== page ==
Joseph JT (1997) Periventricular heterotopias display cortical degenerative neuropathology. Neurology 49:884–887
Keller CE, Del Amaya MP, Cortes EP, Mancevska K, Vonsattel JPG (2008) Electronic tracking of human brain samples for research. Cell Tissue Banking 9:217–227
Kennedy L, Evans E, Chen CM, Craven L, Detloff PJ, Ennis M, Shelbourne PF (2003) Dramatic tissue-specific mutation length increases are an early molecular event in Huntington disease pathogenesis. Hum Mol Genet 12:3359–3367. https://doi.org/10.1093/hmg/ddg352
Kennedy L, Shelbourne PF (2000) Dramatic mutation instability in HD mouse striatum: does polyglutamine load contribute to cell-specific vulnerability in Huntington’s disease? Hum Mol Genet 9:2539–2544. https://doi.org/10.1093/hmg/9.17.2539
Lee JK, Mathews K, Schlaggar B, Perlmutter J, Paulsen JS, Epping E, Burmeister L, Nopoulos P (2012) Measures of growth in children at risk for Huntington disease. Neurology 79:668–674. https://doi.org/10.1212/WNL.0b013e3182648b65
Lian G, Sheen VL (2015) Cytoskeletal proteins in cortical development and disease: actin associated proteins in periventricular heterotopia. Front Cell Neurosci. https://doi.org/10.3389/fncel.2015.00099
Lodato MA, Rodin RE, Bohrson CL, Coulter ME, Barton AR, Kwon M, Sherman MA, Vitzthum CM, Luquette LJ, Yandava CN (2018) Aging and neurodegeneration are associated with increased mutations in single human neurons. Science (New York, NY) 359:555–559
MacDonald ME, Ambrose CM, Duyao MP, Myers RH, Lin C, Srinidhi L, Barnes G, Taylor SA, James M, Groot N (1993) A novel gene containing a trinucleotide repeat that is expanded and unstable on Huntington’s disease chromosomes. Cell 72:971–983
Maiuri T, Bowie LE, Truant R (2019) DNA repair signaling of huntingtin: the next link between late-onset neurodegenerative disease and oxidative DNA damage. DNA Cell Biol 38:1–6. https://doi.org/10.1089/dna.2018.4476
Maiuri T, Mocle AJ, Hung CL, Xia J, van Roon-Mom WM, Truant R (2017) Huntingtin is a scaffolding protein in the ATM oxidative DNA damage response complex. Hum Mol Genet 26:395–406. https://doi.org/10.1093/hmg/ddw395
Marder K, Mehler MF (2012) Development and neurodegeneration: turning HD pathogenesis on its head. Neurology 79:621–622. https://doi.org/10.1212/WNL.0b013e3182648bfe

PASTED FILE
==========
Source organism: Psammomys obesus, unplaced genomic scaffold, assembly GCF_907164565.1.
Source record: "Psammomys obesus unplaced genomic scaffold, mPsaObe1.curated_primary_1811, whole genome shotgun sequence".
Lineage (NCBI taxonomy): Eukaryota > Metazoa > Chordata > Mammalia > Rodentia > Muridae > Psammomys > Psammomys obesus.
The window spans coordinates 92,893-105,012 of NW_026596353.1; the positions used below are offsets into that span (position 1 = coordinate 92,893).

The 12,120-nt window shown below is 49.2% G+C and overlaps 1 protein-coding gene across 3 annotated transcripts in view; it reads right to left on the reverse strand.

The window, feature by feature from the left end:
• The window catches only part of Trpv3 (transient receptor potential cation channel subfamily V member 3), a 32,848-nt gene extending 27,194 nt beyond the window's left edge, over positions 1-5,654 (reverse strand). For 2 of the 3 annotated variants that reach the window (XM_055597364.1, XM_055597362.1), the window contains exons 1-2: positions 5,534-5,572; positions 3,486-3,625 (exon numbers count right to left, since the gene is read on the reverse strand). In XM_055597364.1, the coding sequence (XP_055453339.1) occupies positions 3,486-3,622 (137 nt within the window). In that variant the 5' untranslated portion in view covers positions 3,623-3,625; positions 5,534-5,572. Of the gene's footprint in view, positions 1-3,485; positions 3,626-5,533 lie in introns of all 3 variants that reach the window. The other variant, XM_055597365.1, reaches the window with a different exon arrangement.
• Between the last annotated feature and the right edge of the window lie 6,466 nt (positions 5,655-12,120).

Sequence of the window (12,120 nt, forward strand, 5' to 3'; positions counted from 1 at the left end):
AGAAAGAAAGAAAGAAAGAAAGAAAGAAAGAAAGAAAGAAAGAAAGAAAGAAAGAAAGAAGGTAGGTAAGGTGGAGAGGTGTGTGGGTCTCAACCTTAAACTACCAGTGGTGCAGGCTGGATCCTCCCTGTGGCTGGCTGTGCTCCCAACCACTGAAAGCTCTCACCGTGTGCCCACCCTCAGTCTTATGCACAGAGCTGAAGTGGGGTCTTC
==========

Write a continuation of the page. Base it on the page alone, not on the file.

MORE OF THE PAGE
Mehler MF, Petronglo JR, Arteaga-Bracho EE, Gulinello ME, Winchester ML, Pichamoorthy N, Young SK, DeJesus CD, Ishtiaq H, Gokhan S et al (2019) Loss-of-Huntingtin in medial and lateral ganglionic lineages differentially disrupts regional interneuron and projection neuron subtypes and promotes Huntington’s disease-associated behavioral, cellular, and pathological hallmarks. J Neurosci 39:1892–1909. https://doi.org/10.1523/jneurosci.2443-18.2018
Mouro Pinto R, Arning L, Giordano JV, Razghandi P, Andrew MA, Gillis T, Correia K, Mysore JS, Grote Urtubey D-M, Parwez CR (2020) Patterns of CAG repeat instability in the central nervous system and periphery in Huntington’s disease and in spinocerebellar ataxia type 1. Human Mol Genet 29:2551–2567
Nagano T, Yoneda T, Hatanaka Y, Kubota C, Murakami F, Sato M (2002) Filamin A-interacting protein (FILIP) regulates cortical cell migration out of the ventricular zone. Nat Cell Biol 4:495–501. https://doi.org/10.1038/ncb808
Nasir J, Floresco SB, O’Kusky JR, Diewert VM, Richman JM, Zeisler J, Borowski A, Marth JD, Phillips AG, Hayden MR (1995) Targeted disruption of the Huntington’s disease gene results in embryonic lethality and behavioral and morphological changes in heterozygotes. Cell 81:811–823. https://doi.org/10.1016/0092-8674(95)90542-1
Nopoulos P, Magnotta VA, Mikos A, Paulson H, Andreasen NC, Paulsen JS (2007) Morphology of the cerebral cortex in preclinical Huntington’s disease. Am J Psychiatry 164:1428–1434. https://doi.org/10.1176/appi.ajp.2007.06081266
Nopoulos PC, Aylward EH, Ross CA, Mills JA, Langbehn DR, Johnson HJ, Magnotta VA, Pierson RK, Beglinger LJ, Nance MA et al (2011) Smaller intracranial volume in prodromal Huntington’s disease: evidence for abnormal neurodevelopment. Brain 134:137–142. https://doi.org/10.1093/brain/awq280
Oegema R, Barkovich AJ, Mancini GMS, Guerrini R, Dobyns WB (2019) Subcortical heterotopic gray matter brain malformations: Classification study of 107 individuals. Neurology. https://doi.org/10.1212/wnl.0000000000008200
Paulsen JS, Nopoulos PC, Aylward E, Ross CA, Johnson H, Magnotta VA, Juhl A, Pierson RK, Mills J, Langbehn D (2010) Striatal and white matter predictors of estimated diagnosis for Huntington disease. Brain Res Bull 82:201–207